Yule is the name of a winter festival that occurred in December and January on the German lunar calendar. In the fourth century, the church decided to celebrate the birth of the Lord Jesus Christ at that time with a 12-day feast, often called Epiphany or the Feast of the Nativity. They planned the feast to correspond with the pagan holiday, the feast of Sol Invictus, which celebrated the winter solstice and the gradually lengthening days of increased sunlight. Over time, these feasts merged to become the holiday we now know as Christmas. In today’s language, Yule is simply the feast celebrating the birth of Christ; Yuletide is the Christmas season. While many aspects of the story of Jesus’ birth are celebrated at the Yule season, remnants of the original feasts and celebrations also show up in many Christmas carols and traditions.
The yule log was a huge log that was part of European Christmas celebrations for centuries. The yule log was lit on Christmas Day and burned for the following Twelve Days of Christmas. A remainder of the yule log was kept to light the next year’s log. The yule log was thought to have the power to ward off misfortune, so it was kept in the home yearlong. Yule logs are now often symbolized by a cake shaped like a log.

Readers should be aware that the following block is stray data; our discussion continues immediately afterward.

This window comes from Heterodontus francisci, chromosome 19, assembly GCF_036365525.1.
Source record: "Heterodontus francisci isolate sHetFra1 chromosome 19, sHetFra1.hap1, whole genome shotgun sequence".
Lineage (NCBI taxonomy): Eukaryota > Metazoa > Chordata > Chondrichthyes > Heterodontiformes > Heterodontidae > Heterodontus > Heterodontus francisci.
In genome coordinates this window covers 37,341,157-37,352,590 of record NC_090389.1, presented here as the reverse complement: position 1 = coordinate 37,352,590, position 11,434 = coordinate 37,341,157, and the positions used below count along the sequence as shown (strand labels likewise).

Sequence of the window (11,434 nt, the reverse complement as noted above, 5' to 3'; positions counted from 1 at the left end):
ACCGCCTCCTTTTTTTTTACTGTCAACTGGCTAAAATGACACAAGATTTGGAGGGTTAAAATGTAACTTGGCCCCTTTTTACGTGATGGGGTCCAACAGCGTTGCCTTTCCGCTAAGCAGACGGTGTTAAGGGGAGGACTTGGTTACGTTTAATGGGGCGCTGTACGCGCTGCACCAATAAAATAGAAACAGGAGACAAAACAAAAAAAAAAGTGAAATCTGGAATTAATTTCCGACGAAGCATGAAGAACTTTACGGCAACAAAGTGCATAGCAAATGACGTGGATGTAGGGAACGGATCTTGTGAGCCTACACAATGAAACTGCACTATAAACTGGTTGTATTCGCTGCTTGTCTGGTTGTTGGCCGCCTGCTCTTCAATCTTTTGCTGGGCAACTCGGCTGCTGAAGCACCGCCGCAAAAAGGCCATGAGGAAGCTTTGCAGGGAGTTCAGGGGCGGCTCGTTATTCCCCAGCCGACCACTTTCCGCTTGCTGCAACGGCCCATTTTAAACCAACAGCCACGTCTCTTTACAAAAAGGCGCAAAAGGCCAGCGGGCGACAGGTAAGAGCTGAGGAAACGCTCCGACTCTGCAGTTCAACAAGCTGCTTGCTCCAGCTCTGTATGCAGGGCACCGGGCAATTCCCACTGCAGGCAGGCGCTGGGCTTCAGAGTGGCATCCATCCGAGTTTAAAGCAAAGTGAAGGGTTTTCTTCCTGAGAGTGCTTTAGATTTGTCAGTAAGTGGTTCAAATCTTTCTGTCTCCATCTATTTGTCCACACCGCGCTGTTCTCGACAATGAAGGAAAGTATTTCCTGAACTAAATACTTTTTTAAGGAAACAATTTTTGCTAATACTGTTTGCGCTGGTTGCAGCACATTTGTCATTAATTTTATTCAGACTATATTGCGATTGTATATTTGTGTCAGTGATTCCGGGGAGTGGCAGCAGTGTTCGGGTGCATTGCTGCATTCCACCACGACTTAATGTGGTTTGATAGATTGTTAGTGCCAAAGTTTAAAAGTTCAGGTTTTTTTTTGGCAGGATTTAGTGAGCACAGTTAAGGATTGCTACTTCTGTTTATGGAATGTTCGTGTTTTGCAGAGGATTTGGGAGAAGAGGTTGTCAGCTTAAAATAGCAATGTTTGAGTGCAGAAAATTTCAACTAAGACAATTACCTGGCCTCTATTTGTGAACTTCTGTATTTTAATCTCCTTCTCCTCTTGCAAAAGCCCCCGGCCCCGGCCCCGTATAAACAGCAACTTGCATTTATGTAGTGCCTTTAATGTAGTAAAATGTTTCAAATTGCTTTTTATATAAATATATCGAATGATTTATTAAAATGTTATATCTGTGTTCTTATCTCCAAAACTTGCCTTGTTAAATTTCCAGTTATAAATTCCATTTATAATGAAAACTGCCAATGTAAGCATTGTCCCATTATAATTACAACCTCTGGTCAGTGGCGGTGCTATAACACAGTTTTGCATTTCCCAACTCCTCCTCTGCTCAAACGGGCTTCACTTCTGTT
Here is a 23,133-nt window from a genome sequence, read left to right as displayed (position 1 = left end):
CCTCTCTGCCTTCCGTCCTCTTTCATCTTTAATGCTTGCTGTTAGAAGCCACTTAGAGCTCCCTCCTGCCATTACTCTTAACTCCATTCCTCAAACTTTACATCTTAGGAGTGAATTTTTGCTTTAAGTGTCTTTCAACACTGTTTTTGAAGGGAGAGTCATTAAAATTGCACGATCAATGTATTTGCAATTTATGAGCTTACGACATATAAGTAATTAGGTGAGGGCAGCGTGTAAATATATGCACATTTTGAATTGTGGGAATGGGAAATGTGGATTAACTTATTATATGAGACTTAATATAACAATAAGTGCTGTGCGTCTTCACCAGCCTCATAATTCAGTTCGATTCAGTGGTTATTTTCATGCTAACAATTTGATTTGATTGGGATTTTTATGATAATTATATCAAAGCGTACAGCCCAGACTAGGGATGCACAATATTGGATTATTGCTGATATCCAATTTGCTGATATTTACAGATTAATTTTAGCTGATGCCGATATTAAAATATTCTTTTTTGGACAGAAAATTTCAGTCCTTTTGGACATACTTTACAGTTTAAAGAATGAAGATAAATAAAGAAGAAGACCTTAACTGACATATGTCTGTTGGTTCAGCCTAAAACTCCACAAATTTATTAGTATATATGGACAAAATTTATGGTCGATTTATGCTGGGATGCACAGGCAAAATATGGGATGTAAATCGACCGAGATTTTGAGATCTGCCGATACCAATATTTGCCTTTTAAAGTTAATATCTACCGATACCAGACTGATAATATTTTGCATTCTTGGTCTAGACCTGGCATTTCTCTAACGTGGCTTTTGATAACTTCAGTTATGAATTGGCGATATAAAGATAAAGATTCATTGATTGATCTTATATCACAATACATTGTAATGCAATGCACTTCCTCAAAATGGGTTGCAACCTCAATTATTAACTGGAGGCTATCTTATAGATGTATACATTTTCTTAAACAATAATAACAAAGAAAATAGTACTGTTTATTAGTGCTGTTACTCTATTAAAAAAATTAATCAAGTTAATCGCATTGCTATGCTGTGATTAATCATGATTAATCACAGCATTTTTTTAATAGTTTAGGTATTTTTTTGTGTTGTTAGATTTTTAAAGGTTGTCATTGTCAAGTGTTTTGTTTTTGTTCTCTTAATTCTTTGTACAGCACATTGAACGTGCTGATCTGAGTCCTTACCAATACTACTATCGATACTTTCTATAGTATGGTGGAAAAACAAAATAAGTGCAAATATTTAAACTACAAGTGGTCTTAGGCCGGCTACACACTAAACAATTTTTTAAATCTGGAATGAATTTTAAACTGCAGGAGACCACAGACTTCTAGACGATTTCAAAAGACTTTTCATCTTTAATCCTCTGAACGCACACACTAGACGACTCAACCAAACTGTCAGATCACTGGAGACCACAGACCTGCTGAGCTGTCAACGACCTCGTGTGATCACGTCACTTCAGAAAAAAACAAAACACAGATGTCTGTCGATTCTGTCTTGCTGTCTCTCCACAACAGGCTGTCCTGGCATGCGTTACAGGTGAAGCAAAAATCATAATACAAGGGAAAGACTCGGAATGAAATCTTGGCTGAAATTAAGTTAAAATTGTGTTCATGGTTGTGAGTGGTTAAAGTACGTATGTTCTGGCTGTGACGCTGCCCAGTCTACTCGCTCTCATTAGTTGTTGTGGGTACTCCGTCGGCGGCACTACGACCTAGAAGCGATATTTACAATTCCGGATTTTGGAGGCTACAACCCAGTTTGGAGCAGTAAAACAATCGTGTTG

The term Yule, although it has changed in meaning through the centuries, is a remnant of a secular holiday that has been overshadowed by the celebration of Jesus’ birth. Christmas celebrations in the West have become a hodgepodge of characters, traditions, and symbols that don’t necessarily go together but have been appropriated to serve a Christian holiday. Most people who burn a yule log don’t care about its origin or associate it with paganism. It’s just part of a traditional celebration.
However a family chooses to celebrate Christmas, it is important for Christians to remember that secular celebrations are enjoyable, but the meaning of Christmas goes beyond the feasts and glitter. The Yule we celebrate is the reality that God became man in order to bring man to God (2 Corinthians 5:21). And we should celebrate that truth all year long.